NEW YORK, September 26 – A U.S. government study projects that by the year 2020, there will be a nationwide shortage of up to one million professional nurses . The nursing shortage is already placing strains on the entire medical system. On October 24, 2008, the Emmy Award-winning newsmagazine NOW on PBS will examine the root causes of this crisis, and innovative efforts to reverse the trend.

Even though qualified nurses are in high demand and hospitals are offering attractive incentives, many are leaving the profession. Even more alarming: few are choosing to teach the next generation of professionals. As a result, tens of thousands of applicants are being turned away from the nation's nursing schools.

The production is supported in part by a grant from the Barbara and Donald Jonas Family Fund (more information is available at:

Friday, October 17, 2008

Culture Shocked

A New Jersey jury recently awarded $400,000 to a deaf patient because her physician refused to provide a sign language interpreter throughout their visits. The patient ultimately switched physicians since the steroids she was receiving caused facial edema. The new rheumatologist subsequently took her off steroids and was able to explain that the edema was a side effect of the steroids and not from her illness.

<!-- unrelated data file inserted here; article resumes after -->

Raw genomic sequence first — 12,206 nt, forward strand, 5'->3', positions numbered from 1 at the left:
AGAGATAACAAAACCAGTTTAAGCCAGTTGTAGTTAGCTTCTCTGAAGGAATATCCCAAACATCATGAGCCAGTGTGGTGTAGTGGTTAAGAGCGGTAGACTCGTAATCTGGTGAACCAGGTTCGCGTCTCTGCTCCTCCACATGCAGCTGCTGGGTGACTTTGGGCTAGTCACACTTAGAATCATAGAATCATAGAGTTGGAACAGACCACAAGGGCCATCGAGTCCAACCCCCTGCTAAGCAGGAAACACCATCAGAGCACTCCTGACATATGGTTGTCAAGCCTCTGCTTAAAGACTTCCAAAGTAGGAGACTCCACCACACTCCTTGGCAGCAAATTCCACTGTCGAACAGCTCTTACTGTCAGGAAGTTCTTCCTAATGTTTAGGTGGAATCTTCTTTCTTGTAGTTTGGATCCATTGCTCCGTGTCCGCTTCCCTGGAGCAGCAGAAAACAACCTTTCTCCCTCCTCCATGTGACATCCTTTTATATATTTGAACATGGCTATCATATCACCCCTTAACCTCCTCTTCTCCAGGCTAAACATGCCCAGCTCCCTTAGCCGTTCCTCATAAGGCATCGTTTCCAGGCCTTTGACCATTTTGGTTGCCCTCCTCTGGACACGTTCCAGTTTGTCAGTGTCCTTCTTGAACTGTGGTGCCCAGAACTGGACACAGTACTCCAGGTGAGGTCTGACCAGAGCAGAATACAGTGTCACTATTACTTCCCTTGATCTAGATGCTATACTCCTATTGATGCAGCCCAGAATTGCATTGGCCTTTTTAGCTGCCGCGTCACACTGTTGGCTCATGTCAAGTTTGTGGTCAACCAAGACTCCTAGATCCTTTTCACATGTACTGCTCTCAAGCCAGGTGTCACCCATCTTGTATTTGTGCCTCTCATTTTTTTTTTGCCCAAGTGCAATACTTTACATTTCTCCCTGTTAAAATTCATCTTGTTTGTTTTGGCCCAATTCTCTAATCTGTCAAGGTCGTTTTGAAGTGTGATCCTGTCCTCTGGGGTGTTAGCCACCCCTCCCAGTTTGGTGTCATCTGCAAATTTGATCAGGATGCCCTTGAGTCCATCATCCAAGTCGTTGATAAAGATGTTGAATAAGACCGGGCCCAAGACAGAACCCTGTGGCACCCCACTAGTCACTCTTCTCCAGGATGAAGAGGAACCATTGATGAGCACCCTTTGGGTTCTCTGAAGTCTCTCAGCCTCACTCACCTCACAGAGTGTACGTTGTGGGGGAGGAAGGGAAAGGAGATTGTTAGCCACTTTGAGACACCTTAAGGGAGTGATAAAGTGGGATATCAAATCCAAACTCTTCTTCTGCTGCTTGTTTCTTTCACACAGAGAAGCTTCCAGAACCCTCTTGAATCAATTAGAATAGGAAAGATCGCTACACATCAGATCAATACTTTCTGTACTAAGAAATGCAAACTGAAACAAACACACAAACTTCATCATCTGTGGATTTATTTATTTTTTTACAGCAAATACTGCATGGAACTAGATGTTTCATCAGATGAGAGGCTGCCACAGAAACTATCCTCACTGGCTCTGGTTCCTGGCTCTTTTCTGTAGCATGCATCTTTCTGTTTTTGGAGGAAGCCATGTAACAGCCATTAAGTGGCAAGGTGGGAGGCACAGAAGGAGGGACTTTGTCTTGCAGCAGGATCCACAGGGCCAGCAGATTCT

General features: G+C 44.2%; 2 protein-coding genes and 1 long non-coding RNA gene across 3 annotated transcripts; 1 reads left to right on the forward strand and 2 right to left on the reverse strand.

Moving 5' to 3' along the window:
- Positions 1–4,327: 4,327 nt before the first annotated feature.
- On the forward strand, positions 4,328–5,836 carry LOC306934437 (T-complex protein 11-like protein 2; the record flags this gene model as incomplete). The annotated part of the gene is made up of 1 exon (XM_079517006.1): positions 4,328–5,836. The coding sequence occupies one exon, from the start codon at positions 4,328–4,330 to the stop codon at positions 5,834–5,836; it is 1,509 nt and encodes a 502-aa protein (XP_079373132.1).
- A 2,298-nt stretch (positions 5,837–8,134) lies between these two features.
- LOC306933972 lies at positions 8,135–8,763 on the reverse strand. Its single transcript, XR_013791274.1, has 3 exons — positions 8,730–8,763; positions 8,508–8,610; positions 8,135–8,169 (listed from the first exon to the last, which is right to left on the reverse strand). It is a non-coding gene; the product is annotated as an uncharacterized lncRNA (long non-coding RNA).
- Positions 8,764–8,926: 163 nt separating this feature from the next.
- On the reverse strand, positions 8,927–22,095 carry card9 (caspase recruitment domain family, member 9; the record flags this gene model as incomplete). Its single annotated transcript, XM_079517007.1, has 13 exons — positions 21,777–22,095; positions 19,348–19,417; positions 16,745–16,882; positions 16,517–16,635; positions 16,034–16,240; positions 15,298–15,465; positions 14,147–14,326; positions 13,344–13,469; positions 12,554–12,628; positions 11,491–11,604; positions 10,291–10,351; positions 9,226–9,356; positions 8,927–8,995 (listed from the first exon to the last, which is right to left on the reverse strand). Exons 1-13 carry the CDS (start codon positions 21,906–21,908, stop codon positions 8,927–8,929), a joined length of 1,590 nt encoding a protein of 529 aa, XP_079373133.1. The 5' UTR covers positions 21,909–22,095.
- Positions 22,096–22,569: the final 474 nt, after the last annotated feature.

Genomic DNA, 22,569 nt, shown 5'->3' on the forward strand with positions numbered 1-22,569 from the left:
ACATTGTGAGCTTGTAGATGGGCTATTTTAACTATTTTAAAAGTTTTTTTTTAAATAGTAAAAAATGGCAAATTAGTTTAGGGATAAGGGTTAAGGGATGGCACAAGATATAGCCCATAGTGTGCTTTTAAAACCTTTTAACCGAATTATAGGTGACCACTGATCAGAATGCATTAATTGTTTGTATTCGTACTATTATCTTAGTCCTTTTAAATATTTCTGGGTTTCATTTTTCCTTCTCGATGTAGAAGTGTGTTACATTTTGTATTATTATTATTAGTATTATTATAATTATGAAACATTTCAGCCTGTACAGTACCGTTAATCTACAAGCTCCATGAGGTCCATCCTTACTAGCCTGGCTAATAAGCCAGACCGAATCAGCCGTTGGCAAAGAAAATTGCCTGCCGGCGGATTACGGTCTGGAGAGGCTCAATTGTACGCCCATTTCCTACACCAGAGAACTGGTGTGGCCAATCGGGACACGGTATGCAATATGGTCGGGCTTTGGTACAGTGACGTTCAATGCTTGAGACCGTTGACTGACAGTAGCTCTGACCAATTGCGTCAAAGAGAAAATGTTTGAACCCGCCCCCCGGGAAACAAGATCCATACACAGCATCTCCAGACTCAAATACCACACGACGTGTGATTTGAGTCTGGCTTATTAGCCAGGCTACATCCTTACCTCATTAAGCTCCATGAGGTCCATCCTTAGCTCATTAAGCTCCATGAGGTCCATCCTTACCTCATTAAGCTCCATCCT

This case presents many ethical dilemmas for the practicing clinician. I have seen other blog posts related to this case. The knee-jerk reaction talks about moral obligations and financial implications for the physician to hire an interpreter that would result in a net loss for the visits (the visits were reimbursed at $49 and the interpreter would cost about $150-200/hr).